structure of softwall + softblock serves to dampen sound while translucent or opaque versions sculpt the light of a space. Made from a non-woven polyethylene material, it is recyclable and is made from partly recycled content. Its lightweight paper look and feel is tear, UV, and water-resistant.
The 7th and 8th floors of the Mart had been reorganised to group exhibitors into some semblance of order but the logic defeated most visitors. Half the 8th floor was blocked off and unused. There were plenty of companies from Asia showing their wares but quite how they expected to achieve sales without dealers or reps was a bit of a mystery. Large handwritten signs indicating product prices taped onto products didn’t add to their attraction. Amongst various innovative offerings, electronic acoustical masking and induction charging systems for handheld devices and laptops, including Aircharge, featured widely.
One unusual product was the FreedMan chair from UK osteopath Simon Freedman based on his own knowledge of anatomy. Made principally from die cast aluminium, this small and surprisingly comfortable chair forces the user to adopt a correct posture.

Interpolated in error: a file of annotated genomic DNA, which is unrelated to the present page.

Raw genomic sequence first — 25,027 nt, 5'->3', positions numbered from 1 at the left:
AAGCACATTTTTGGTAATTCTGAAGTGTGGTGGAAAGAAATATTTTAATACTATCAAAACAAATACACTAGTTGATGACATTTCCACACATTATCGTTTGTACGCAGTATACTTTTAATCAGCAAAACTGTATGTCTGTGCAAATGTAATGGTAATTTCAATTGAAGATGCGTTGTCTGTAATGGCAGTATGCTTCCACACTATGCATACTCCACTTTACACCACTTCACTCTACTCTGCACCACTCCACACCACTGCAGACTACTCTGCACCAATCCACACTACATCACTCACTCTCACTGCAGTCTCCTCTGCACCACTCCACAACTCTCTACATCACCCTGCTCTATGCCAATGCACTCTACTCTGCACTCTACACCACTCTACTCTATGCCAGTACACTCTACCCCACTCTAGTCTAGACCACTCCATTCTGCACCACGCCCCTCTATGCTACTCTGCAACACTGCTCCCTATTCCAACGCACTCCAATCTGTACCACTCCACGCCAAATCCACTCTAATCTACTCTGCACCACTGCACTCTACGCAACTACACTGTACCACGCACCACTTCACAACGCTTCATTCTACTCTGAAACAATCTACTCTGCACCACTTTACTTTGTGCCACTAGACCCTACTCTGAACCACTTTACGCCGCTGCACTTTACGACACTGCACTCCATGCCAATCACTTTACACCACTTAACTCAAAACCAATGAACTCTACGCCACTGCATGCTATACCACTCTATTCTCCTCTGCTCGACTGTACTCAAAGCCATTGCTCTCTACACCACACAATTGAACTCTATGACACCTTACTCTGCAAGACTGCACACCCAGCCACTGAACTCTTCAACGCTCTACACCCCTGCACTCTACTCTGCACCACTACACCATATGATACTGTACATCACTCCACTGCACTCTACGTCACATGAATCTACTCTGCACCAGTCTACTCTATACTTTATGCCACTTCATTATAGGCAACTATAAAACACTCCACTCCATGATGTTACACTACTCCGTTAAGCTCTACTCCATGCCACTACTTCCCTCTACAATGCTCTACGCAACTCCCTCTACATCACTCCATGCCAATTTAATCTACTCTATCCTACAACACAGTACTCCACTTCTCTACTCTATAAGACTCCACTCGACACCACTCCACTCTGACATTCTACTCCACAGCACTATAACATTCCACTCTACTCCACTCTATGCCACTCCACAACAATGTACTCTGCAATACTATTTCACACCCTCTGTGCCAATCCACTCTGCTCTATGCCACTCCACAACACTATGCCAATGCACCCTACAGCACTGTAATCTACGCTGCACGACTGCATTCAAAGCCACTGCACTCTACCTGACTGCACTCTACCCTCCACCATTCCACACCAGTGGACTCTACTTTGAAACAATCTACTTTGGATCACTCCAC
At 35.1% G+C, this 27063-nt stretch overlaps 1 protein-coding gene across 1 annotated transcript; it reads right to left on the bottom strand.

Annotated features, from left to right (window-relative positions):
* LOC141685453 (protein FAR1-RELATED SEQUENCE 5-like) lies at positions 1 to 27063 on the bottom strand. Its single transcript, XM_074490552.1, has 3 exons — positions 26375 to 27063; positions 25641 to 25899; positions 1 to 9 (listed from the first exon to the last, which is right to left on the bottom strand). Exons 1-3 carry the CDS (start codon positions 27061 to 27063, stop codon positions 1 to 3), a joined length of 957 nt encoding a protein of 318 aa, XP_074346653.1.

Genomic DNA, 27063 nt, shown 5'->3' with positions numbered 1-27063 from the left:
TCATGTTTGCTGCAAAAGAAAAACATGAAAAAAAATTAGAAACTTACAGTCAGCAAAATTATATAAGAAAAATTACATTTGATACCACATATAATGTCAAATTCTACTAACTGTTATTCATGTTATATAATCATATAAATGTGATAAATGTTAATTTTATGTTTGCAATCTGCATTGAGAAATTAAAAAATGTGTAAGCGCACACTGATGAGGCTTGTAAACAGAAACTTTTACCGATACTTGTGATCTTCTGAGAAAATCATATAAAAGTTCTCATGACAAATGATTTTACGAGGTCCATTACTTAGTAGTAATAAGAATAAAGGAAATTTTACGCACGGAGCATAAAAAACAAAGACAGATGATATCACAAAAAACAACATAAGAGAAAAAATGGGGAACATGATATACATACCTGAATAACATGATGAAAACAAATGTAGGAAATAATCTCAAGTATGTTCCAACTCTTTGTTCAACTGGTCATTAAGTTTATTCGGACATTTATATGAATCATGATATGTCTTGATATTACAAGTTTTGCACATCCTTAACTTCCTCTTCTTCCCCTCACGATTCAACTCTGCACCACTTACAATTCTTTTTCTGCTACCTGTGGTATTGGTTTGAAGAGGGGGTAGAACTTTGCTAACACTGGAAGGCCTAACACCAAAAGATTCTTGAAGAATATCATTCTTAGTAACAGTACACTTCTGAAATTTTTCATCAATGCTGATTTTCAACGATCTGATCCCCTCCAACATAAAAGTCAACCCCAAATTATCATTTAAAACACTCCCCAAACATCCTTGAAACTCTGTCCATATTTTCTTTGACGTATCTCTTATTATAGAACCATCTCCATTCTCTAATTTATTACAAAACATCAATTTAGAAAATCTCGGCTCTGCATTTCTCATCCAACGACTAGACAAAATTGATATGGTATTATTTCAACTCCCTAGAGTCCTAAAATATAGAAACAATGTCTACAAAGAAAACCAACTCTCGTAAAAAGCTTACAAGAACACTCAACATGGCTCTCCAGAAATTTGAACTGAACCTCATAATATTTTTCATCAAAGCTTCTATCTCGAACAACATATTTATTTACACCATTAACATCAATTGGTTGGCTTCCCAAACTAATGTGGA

Another British presence was Connection, represented in the US by PalmerHamilton, who won a Silver award with their Hive enclosure.
The massive, highly-polished trucks from Hon, Herman Miller, Steelcase, and others were missing this year, replaced by colourful banners. Not quite the same thing, really.
And for next year? Unlike in the past, the question marks over NeoCon appear to have disappeared and no one has serious doubts that it will continue to thrive. Unlike its European counterparts — Orgatec, Milan, and others — much of NeoCon’s success is undoubtedly due to the 100 percent commitment it receives from every major North American office furniture manufacturer, and so long as that continues, this delightful, informative, exciting, and idiosyncratic show will go on.